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More than 75 years ago, Ben Hirsch invented liquid auto polish in the family bathtub. For the company that would become Turtle Wax, it's a little more complicated today to manufacture the pastes and other products to make cars shiny. The Chicago-based company works with multiple contract manufacturers and markets more than 150 SKUs around the globe. That would be tough to do in between showers. That's why the company needs a reliable third-party logistics services provider, one with a comprehensive menu of logistics offerings.
Over the years, Turtle Wax has continued to produce innovative product lines to meet the ever-changing needs of both car consumers and the automotive industry. During that time, the family-owned company’s products have gained visibility, demand and share in the marketplace – servicing 70 countries – but the need to control costs and manage credibility and relationships had been negatively affected by a former 3PL. Simply stated, fill rates weren’t being met; products weren’t delivered on time; and customers weren’t getting the service they deserved. Turtle Wax needed a new partner. It found that in LeSaint Logistics.
Management realized the company required a partner with a solid structure and business model that would allow it to outsource its entire transportation package. The previous partner had not managed either the inbound or outbound legs of the business.
The company would tap LeSaint's ability in that arena. There were a number of components to that, according to Turtle Wax distribution analyst Jeff Steed, two of vital importance.
First, some of the raw materials and components of Turtle Wax products are governed by hazardous materials regulations. LeSaint's extensive experience working with chemical companies was invaluable since it could be counted on to comply with the appropriate government rules and regs.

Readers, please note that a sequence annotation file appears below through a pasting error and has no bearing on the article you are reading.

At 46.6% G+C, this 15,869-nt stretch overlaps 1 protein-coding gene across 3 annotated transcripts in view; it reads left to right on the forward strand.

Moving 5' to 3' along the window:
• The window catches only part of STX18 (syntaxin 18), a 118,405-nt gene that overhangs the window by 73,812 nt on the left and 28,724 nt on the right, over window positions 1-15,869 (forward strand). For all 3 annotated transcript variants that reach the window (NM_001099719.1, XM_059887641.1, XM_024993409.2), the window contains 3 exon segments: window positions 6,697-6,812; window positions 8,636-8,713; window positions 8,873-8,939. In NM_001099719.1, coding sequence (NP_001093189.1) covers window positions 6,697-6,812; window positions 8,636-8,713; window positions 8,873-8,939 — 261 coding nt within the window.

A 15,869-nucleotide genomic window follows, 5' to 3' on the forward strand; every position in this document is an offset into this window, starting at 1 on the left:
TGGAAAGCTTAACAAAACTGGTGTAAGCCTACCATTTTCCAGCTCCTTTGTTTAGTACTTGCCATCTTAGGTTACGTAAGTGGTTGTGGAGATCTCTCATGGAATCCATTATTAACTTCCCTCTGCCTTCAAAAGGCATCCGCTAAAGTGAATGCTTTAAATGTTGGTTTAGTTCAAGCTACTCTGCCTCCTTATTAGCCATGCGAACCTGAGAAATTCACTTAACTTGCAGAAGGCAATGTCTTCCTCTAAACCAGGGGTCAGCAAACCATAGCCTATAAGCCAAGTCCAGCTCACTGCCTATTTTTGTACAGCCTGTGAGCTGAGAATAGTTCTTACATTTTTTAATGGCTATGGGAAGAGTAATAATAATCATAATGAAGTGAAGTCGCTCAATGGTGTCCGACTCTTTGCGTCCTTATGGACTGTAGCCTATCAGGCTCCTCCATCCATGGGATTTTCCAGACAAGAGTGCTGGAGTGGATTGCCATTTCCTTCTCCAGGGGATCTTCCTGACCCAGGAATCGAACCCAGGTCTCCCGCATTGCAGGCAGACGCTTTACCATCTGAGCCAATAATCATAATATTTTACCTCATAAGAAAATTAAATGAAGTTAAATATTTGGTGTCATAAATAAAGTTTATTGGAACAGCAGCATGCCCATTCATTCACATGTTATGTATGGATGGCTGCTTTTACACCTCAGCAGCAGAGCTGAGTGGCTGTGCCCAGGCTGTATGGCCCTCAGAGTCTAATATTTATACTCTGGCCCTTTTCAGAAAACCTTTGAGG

“We've built that experience into what we offer,” says LeSaint vice president of operations Dan Harmon, “so we bring that to a relationship like this.”
Second, every manufacturer knows it has to comply with retailers' must-arrive-by-dates, especially when a customer constitutes a major account. But satisfying the demands of big-box retailers and other large customers is guaranteed, Harmon says. “We've set a benchmark that beats any requirements set by them. If you don't meet a must-arrive-by-date 90 percent of the time, that's when you get in hot water with some of them. But we meet those MABDs 95 percent of the time or better.”
LeSaint has its own dedicated fleet, and it relies on its transportation brokerage group as well. “It's just not an option for us to go below that 95 percent level.”
LeSaint monitors total performance, and has developed an extensive KPI Transportation Report – one solely for what euphemistically is referred to as “the world's largest retailer” – and one for all other customers.
With daily monitoring, LeSaint is responsive to issues and trends that arise, which ultimately controls cost, says Harmon.